Victoria Nkong, Chief Executive Officer of Qtaby Events, an international events production and entertainment company, is a young woman in business who is creating waves and building a brand for herself. The entertainment consultant and producer, has been involved in events planning and implementation for over nine years. In this interview with Mary Ekah, she revealed how it all started, the challenges of being a female entrepreneur, the progress she has made so far and her future plans
What basically are you into?
I run a company called Qtaby Events and Concept. We do talent management of media personalities and artistes. We actually help creative people turn their passion into profession and earn a living from it. As a performing artiste, you could be making a lot of buzz on social media without really making money. So we help you package that into a career. So it is not only about artistes, it is more about creative people generally and managing a brand. That is the end point – to turn you into a brand. We have managed a number of artistes both Nigerians and non-Nigerians. We also do events productions like concert, seminars, and other things.
We have worked on quite a number of them both in Nigeria an outside Nigeria. Qtaby has handled events like International African Athletics Competition 2012, The 50th anniversary of African Music with Akon, Vlisco Annual fashion show for three years, MTN Yellow Summer in Benin Republic 2011, 2012 and 2014, AVS dinner on Italian Navy Aircraft Carrier ship (Cavour), Tensile inspection for LSG, Headies 2015 and more. And on the other hand we run a foundation and an orphanage home. I am also on the board of trustee of the Jegede Paul Foundation and Life Fountain Orphanage Home, and correspondent for Radio Legend in Nigeria (the biggest radio station is Burkina Faso). There are various projects under the foundation that has grown over the years.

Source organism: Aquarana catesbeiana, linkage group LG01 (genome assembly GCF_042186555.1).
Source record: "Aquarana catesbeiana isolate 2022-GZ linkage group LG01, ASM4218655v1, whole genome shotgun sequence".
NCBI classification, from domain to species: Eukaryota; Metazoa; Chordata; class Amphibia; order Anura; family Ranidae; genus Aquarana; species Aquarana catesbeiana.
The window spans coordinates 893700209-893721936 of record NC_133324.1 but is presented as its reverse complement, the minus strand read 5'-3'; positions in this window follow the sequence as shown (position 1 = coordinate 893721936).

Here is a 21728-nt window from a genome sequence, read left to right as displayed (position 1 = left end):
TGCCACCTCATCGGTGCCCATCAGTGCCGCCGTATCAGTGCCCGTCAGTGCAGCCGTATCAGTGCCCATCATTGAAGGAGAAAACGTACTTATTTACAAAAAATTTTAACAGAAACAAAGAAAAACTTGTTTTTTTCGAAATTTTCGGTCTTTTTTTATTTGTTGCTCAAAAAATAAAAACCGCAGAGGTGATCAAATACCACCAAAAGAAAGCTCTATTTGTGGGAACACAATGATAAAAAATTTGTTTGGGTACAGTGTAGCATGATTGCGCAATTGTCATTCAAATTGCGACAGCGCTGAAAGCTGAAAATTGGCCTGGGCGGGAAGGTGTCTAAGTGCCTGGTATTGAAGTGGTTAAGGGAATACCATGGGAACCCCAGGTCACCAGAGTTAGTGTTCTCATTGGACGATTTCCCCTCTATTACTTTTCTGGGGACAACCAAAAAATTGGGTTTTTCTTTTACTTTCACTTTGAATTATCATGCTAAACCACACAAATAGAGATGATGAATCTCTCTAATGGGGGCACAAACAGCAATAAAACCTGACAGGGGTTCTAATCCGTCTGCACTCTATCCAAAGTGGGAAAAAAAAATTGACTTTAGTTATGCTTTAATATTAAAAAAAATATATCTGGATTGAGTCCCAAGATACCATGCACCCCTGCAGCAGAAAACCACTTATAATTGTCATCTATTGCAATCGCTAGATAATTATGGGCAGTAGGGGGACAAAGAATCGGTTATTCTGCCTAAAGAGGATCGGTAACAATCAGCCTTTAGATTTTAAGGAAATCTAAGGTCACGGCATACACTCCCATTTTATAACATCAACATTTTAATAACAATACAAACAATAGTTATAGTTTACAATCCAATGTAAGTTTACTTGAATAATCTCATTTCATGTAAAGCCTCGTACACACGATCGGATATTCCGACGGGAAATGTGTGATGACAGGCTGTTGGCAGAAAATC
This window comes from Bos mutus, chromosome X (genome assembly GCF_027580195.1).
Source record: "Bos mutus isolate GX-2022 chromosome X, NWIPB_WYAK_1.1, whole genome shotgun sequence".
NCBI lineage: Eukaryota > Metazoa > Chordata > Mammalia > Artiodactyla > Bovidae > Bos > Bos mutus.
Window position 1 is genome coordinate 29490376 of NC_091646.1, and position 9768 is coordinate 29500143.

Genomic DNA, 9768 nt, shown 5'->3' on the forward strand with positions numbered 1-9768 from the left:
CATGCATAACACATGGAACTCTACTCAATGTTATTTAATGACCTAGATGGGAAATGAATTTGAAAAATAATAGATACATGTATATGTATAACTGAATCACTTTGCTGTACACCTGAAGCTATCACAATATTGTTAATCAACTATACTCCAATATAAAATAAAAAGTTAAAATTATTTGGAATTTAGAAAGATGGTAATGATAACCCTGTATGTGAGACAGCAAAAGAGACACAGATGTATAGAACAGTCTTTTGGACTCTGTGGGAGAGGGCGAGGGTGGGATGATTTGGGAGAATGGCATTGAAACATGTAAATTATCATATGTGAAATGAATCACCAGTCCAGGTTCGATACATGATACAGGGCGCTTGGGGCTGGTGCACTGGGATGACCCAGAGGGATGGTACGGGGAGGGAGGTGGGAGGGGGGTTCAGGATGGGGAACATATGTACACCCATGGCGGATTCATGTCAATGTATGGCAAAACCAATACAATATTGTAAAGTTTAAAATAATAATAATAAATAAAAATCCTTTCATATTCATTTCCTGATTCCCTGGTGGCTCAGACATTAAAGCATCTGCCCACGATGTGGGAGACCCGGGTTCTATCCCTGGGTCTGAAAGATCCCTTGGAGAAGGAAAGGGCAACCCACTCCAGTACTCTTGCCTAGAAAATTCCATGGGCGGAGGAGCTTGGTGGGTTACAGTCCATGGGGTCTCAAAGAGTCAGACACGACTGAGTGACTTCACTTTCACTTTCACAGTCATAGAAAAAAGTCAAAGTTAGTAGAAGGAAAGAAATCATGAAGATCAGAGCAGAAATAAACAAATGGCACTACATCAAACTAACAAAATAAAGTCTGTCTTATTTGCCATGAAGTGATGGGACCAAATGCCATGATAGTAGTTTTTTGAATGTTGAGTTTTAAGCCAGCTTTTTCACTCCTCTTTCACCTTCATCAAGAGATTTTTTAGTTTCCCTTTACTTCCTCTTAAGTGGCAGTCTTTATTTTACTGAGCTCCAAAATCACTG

How long have you been doing this?
This is my 11th year of the doing this. Qtaby is just seven years old. I started out with the first Tinapa International Trade Expo and with focus on events management and production; artiste booking and management, video production, media consulting, human resources consultation, and logistic planning and management. I am also an entertainment consultant and producer, and I have been involved in events planning and implementation for over nine years. My initial involvement in the prestigious KORA All Africa Music Awards as a bilingual presenter gave me a lot of exposure in entertainment before I became the Personal Assistant to the KORA President and then Line Producer for KORA Awards.
What has been the most remarkable experience in course of handling artistes?
Despite the oil meltdown, Nigeria would have been great if we had put the then surplus resource in developing the entertainment industry. The entertainment industry is a big income spinner but it’s a pity it has been relegated to the background. And what I have learned so far is that the artistes themselves need professionals to properly manage their careers. You see an artiste who was bubbling seriously five years ago and then five years down the line, he is merely a fallen hero and people can only remember memories of him. This is usually as a result of wrong management. Those guys are like babies and need professional managers to teach them etiquette and how to behave well and be professionals. Being a performing artiste is a serious career just like being a banker or lawyer. So, I am so passionate that artistes have very good professional managers to help them push their career to the level they should be and the sustain it.